Reds broadcaster Thom Brennaman has been suspended from working Cincinnati’s games after using an anti-gay slur on air Wednesday night, prompting the team to apologize for the “horrific, homophobic remark.”
Brennaman used the slur moments after the Fox Sports Ohio feed returned from a commercial break before the top of the seventh inning in the first game of a doubleheader at Kansas City. Brennaman did not seem to realize he was already on air. He later apologized.
The Reds took Brennaman off the broadcast in the fifth inning of the second game, handing his duties to alternate play-by-play man Jim Day.
“The Cincinnati Reds organization is devastated by the horrific, homophobic remark made this evening by broadcaster Thom Brennaman,” the team said in a statement. “He was pulled off the air, and effective immediately was suspended from doing Reds broadcasts. We will be addressing our broadcasting team in the coming days.
“In no way does this incident represent our players, coaches, organization, or our fans. We share our sincerest apologies to the LGBTQ+ community in Cincinnati, Kansas City, all across this country, and beyond. The Reds embrace a zero-tolerance policy for bias or discrimination of any kind, and we are truly sorry to anyone who has been offended.”
Fox Sports Ohio said in a statement that it agreed with the suspension, adding that Brennaman’s remark was “hateful, offensive and in no way reflects the values” of the network.
Brennaman opened the fifth inning with an apology spoken directly to the camera before handing off play-by-play duties.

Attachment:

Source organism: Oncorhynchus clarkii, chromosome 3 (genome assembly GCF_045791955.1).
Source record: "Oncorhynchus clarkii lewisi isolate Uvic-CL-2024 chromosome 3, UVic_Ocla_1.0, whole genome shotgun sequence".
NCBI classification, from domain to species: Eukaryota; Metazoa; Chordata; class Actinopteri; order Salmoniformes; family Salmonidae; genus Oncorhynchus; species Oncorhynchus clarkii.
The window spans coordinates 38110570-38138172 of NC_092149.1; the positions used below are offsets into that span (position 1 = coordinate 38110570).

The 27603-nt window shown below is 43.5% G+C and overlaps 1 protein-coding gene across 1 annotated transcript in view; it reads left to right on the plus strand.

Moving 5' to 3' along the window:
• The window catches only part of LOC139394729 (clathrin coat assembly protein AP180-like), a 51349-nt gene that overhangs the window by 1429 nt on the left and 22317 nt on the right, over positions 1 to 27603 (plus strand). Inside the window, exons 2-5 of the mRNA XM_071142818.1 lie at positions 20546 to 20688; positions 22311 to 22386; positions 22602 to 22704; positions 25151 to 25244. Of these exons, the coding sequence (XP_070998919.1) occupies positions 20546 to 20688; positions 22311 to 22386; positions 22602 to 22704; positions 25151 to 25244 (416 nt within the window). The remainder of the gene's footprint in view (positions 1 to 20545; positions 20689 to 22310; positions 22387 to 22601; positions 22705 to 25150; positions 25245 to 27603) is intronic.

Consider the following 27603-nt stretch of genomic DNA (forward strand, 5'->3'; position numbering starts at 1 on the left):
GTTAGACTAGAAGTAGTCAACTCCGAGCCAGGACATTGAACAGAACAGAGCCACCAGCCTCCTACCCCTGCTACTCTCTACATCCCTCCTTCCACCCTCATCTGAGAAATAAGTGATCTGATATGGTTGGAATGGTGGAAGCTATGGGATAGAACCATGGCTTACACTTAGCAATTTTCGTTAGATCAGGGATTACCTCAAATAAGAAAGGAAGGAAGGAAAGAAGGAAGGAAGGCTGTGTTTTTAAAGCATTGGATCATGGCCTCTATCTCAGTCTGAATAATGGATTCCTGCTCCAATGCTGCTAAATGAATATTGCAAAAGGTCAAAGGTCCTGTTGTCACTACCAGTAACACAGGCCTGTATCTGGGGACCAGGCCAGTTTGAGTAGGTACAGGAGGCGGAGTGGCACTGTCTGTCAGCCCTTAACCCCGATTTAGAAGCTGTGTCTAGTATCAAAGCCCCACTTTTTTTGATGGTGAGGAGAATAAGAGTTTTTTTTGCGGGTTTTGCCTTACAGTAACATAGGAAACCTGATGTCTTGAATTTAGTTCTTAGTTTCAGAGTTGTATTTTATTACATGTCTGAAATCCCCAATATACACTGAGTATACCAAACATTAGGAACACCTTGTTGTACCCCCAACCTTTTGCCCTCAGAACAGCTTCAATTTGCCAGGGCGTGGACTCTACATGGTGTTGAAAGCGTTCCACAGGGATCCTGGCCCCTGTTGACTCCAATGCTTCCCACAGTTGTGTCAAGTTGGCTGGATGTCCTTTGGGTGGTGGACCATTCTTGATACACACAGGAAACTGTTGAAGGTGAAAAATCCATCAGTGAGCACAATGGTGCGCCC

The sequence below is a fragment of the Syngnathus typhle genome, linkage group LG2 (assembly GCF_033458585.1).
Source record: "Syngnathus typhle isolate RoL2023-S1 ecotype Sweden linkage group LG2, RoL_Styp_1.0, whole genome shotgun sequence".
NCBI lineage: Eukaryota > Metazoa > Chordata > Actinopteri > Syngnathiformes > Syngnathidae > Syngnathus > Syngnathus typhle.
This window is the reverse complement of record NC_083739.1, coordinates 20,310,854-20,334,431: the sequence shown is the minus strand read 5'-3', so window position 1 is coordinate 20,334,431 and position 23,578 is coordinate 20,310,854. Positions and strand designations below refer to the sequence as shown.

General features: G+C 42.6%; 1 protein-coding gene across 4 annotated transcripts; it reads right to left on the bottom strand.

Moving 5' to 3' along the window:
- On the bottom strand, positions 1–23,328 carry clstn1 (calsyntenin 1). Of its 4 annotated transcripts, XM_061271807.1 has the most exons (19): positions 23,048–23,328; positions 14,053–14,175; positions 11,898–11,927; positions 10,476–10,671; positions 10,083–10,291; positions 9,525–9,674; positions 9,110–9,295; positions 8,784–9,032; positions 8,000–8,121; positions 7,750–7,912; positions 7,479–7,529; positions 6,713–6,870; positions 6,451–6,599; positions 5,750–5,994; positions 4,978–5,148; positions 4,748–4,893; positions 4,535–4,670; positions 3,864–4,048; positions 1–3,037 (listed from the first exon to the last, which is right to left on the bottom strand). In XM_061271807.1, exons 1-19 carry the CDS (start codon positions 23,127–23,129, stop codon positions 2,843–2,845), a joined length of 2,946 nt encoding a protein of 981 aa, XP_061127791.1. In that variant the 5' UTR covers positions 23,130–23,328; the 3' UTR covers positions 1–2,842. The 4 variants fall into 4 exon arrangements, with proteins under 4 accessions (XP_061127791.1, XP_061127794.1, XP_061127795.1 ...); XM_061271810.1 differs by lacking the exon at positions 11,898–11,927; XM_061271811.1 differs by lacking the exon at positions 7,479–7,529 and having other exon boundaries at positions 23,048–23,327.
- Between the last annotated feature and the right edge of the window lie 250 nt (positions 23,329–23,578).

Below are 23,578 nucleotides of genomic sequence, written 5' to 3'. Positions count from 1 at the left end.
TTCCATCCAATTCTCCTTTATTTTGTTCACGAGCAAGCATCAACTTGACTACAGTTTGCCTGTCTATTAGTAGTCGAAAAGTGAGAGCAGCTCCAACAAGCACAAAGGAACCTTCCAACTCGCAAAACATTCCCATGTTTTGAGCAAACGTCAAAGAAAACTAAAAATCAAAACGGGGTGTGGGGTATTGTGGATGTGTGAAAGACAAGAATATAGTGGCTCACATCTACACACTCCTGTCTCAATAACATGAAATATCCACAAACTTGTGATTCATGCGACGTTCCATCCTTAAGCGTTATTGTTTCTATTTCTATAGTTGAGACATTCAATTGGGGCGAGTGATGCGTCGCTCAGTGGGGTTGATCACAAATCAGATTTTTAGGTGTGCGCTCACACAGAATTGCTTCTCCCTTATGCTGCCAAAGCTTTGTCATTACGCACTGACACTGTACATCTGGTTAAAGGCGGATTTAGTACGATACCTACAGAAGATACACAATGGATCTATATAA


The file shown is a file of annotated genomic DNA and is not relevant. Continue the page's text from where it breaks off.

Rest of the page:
“I made a comment earlier tonight that I guess went out over the air that I am deeply ashamed of,” he said. “If I have hurt anyone out there, I can’t tell you how much I say from the bottom of my heart, I am very, very sorry.”
After pausing to announce a home run by Cincinnati’s Nick Castellanos, Brennaman added: “I don’t know if I’m going to be putting on this headset again” and apologized to the Reds, Fox Sports and his co-workers.
Reds reliever Amir Garrett tweeted about Brennaman’s words shortly after the end of the second game:
“To the LGBTQ community just know I am with you, and whoever is against you, is against me,” he wrote. “I’m sorry for what was said today.”
Matt Bowman, another Cincinnati relief pitcher, also tweeted in support of the LGBTQ community, writing, “As a member of the Reds organization, I am so sorry for the way you were marginalized tonight. There will always be a place for you in the baseball community and we are so happy to have you here.”
Brennaman and the Reds’ announcers were working from Great American Ball Park in Cincinnati, even though the doubleheader against the Royals was in Kansas City, Missouri. Remote broadcasts have become the norm in Major League Baseball this year because of coronavirus protocols.
The son of Hall of Fame broadcaster Marty Brennaman, Thom, 56, has called major league games for 33 years and has been with Fox Sports for the past 27, covering primarily baseball and football.
“I can’t begin to tell you how deeply sorry I am,” Brennaman said. “That is not who I am and never has been. I like to think maybe I could have some people who can back that up. I am very, very sorry and I beg for your forgiveness.”
Marty Brennaman told the Enquirer late Wednesday night, “As a dad I hurt for him. What he said is not a reflection of who Thom Brennaman is. I know that’s not him. But I also feel terrible for the people the comment offended.”
In a statement Thursday, GLAAD called Brennaman’s apology “incredibly weak and not enough,” saying it was “demanding full accountability” from the Reds, MLB and Fox Sports.
The Associated Press contributed to this report.